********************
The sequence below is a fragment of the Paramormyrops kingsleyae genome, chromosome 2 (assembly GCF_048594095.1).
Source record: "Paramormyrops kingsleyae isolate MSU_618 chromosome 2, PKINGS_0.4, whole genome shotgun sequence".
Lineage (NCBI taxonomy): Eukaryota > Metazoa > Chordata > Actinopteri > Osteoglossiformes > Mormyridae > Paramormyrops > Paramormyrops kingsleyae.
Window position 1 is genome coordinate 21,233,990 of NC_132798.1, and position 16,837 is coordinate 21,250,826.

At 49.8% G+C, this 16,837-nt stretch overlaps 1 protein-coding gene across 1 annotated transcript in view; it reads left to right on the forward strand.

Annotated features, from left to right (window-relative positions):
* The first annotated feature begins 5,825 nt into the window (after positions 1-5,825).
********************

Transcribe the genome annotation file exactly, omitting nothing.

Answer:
The sequence below is a fragment of the Paramormyrops kingsleyae genome, chromosome 2 (assembly GCF_048594095.1).
Source record: "Paramormyrops kingsleyae isolate MSU_618 chromosome 2, PKINGS_0.4, whole genome shotgun sequence".
Lineage (NCBI taxonomy): Eukaryota > Metazoa > Chordata > Actinopteri > Osteoglossiformes > Mormyridae > Paramormyrops > Paramormyrops kingsleyae.
Window position 1 is genome coordinate 21,233,990 of NC_132798.1, and position 16,837 is coordinate 21,250,826.

At 49.8% G+C, this 16,837-nt stretch overlaps 1 protein-coding gene across 1 annotated transcript in view; it reads left to right on the forward strand.

Annotated features, from left to right (window-relative positions):
* The first annotated feature begins 5,825 nt into the window (after positions 1-5,825).